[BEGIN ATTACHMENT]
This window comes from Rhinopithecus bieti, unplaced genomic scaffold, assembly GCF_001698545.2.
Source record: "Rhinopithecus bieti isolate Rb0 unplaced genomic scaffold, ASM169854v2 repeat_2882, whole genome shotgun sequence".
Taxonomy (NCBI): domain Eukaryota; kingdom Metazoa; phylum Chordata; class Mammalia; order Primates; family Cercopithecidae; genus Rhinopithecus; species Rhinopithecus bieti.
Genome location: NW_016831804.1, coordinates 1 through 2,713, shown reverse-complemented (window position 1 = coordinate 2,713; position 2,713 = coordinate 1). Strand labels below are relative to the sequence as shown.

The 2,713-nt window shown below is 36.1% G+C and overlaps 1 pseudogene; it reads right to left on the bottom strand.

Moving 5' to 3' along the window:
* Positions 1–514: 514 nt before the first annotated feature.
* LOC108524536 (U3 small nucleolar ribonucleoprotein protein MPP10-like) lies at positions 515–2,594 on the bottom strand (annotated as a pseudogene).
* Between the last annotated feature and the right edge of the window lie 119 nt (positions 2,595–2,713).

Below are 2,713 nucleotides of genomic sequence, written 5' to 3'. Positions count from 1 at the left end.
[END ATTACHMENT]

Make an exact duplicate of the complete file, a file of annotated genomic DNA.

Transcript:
This window comes from Rhinopithecus bieti, unplaced genomic scaffold, assembly GCF_001698545.2.
Source record: "Rhinopithecus bieti isolate Rb0 unplaced genomic scaffold, ASM169854v2 repeat_2882, whole genome shotgun sequence".
Taxonomy (NCBI): domain Eukaryota; kingdom Metazoa; phylum Chordata; class Mammalia; order Primates; family Cercopithecidae; genus Rhinopithecus; species Rhinopithecus bieti.
Genome location: NW_016831804.1, coordinates 1 through 2,713, shown reverse-complemented (window position 1 = coordinate 2,713; position 2,713 = coordinate 1). Strand labels below are relative to the sequence as shown.

The 2,713-nt window shown below is 36.1% G+C and overlaps 1 pseudogene; it reads right to left on the bottom strand.

Moving 5' to 3' along the window:
* Positions 1–514: 514 nt before the first annotated feature.
* LOC108524536 (U3 small nucleolar ribonucleoprotein protein MPP10-like) lies at positions 515–2,594 on the bottom strand (annotated as a pseudogene).
* Between the last annotated feature and the right edge of the window lie 119 nt (positions 2,595–2,713).

Below are 2,713 nucleotides of genomic sequence, written 5' to 3'. Positions count from 1 at the left end.